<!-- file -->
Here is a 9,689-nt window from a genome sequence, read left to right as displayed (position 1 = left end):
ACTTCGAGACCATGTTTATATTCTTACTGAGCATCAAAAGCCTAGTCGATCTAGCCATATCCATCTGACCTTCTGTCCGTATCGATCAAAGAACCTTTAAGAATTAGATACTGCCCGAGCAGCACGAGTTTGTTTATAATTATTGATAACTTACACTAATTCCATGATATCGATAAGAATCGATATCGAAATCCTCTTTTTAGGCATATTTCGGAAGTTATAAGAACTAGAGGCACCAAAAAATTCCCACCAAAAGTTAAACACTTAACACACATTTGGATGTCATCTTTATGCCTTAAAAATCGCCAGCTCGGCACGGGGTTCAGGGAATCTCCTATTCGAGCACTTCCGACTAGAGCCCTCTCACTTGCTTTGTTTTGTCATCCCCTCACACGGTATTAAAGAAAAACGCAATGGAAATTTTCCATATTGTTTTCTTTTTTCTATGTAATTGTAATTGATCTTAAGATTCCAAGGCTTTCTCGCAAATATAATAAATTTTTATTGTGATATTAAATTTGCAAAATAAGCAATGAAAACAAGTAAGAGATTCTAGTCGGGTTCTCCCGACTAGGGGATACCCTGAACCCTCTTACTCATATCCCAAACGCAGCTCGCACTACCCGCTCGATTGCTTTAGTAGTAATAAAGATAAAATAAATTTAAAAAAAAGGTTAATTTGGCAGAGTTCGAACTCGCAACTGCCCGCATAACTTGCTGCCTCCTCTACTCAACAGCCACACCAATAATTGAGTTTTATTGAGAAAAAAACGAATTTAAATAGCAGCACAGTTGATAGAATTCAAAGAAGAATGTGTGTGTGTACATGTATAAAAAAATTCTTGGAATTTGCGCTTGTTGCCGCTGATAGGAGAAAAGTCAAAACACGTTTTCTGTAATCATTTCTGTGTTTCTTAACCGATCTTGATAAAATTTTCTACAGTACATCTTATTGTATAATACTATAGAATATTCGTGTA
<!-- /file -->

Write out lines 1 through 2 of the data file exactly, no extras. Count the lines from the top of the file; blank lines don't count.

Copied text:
Here is a 9,689-nt window from a genome sequence, read left to right as displayed (position 1 = left end):
ACTTCGAGACCATGTTTATATTCTTACTGAGCATCAAAAGCCTAGTCGATCTAGCCATATCCATCTGACCTTCTGTCCGTATCGATCAAAGAACCTTTAAGAATTAGATACTGCCCGAGCAGCACGAGTTTGTTTATAATTATTGATAACTTACACTAATTCCATGATATCGATAAGAATCGATATCGAAATCCTCTTTTTAGGCATATTTCGGAAGTTATAAGAACTAGAGGCACCAAAAAATTCCCACCAAAAGTTAAACACTTAACACACATTTGGATGTCATCTTTATGCCTTAAAAATCGCCAGCTCGGCACGGGGTTCAGGGAATCTCCTATTCGAGCACTTCCGACTAGAGCCCTCTCACTTGCTTTGTTTTGTCATCCCCTCACACGGTATTAAAGAAAAACGCAATGGAAATTTTCCATATTGTTTTCTTTTTTCTATGTAATTGTAATTGATCTTAAGATTCCAAGGCTTTCTCGCAAATATAATAAATTTTTATTGTGATATTAAATTTGCAAAATAAGCAATGAAAACAAGTAAGAGATTCTAGTCGGGTTCTCCCGACTAGGGGATACCCTGAACCCTCTTACTCATATCCCAAACGCAGCTCGCACTACCCGCTCGATTGCTTTAGTAGTAATAAAGATAAAATAAATTTAAAAAAAAGGTTAATTTGGCAGAGTTCGAACTCGCAACTGCCCGCATAACTTGCTGCCTCCTCTACTCAACAGCCACACCAATAATTGAGTTTTATTGAGAAAAAAACGAATTTAAATAGCAGCACAGTTGATAGAATTCAAAGAAGAATGTGTGTGTGTACATGTATAAAAAAATTCTTGGAATTTGCGCTTGTTGCCGCTGATAGGAGAAAAGTCAAAACACGTTTTCTGTAATCATTTCTGTGTTTCTTAACCGATCTTGATAAAATTTTCTACAGTACATCTTATTGTATAATACTATAGAATATTCGTGTA